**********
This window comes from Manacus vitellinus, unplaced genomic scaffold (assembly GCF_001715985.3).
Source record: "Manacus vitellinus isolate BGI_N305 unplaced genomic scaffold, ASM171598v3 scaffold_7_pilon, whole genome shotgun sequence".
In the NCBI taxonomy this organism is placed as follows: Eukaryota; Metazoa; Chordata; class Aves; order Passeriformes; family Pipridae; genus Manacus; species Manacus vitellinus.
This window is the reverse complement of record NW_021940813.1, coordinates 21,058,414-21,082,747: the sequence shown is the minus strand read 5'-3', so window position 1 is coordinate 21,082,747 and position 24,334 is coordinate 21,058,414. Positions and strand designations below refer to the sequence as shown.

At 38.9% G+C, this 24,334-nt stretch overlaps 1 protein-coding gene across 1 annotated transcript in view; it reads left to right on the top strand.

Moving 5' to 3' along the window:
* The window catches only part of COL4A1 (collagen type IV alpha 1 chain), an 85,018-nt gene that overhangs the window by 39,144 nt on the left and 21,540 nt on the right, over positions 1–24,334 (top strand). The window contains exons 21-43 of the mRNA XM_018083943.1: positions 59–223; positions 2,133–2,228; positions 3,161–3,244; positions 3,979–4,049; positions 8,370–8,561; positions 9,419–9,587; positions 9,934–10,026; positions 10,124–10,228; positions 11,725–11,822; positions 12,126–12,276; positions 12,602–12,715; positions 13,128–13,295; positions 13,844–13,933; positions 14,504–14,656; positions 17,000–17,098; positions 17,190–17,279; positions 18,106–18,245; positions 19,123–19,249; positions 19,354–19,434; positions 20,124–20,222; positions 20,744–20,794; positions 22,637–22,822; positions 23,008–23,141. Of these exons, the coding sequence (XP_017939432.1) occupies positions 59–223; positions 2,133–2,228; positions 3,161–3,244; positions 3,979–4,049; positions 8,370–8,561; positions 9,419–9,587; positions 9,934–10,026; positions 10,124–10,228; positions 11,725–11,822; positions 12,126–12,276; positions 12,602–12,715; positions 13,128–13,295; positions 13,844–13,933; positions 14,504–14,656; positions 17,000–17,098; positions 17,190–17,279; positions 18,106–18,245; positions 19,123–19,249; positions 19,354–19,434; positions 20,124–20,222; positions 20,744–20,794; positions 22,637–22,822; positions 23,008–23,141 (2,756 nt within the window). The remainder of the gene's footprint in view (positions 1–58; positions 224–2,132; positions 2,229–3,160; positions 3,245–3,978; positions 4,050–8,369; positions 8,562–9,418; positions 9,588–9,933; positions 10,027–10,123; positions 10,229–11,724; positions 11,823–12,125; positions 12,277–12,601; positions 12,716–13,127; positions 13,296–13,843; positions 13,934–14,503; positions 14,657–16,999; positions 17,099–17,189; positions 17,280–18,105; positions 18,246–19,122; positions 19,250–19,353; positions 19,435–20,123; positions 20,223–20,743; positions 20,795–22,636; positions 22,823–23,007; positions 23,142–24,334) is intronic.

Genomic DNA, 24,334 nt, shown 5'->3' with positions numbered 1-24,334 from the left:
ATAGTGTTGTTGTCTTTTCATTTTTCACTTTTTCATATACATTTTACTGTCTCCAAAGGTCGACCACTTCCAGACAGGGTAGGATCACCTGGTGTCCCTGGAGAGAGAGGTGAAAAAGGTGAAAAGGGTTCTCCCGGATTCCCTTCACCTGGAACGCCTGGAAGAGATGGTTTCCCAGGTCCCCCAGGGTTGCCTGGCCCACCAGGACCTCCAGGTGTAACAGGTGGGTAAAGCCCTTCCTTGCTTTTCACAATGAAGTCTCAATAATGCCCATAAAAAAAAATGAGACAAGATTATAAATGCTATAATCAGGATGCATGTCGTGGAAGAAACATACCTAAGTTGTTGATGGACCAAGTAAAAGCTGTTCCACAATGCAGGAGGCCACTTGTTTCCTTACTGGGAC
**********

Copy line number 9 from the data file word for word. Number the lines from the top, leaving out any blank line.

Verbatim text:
ATAGTGTTGTTGTCTTTTCATTTTTCACTTTTTCATATACATTTTACTGTCTCCAAAGGTCGACCACTTCCAGACAGGGTAGGATCACCTGGTGTCCCTGGAGAGAGAGGTGAAAAAGGTGAAAAGGGTTCTCCCGGATTCCCTTCACCTGGAACGCCTGGAAGAGATGGTTTCCCAGGTCCCCCAGGGTTGCCTGGCCCACCAGGACCTCCAGGTGTAACAGGTGGGTAAAGCCCTTCCTTGCTTTTCACAATGAAGTCTCAATAATGCCCATAAAAAAAAATGAGACAAGATTATAAATGCTATAATCAGGATGCATGTCGTGGAAGAAACATACCTAAGTTGTTGATGGACCAAGTAAAAGCTGTTCCACAATGCAGGAGGCCACTTGTTTCCTTACTGGGAC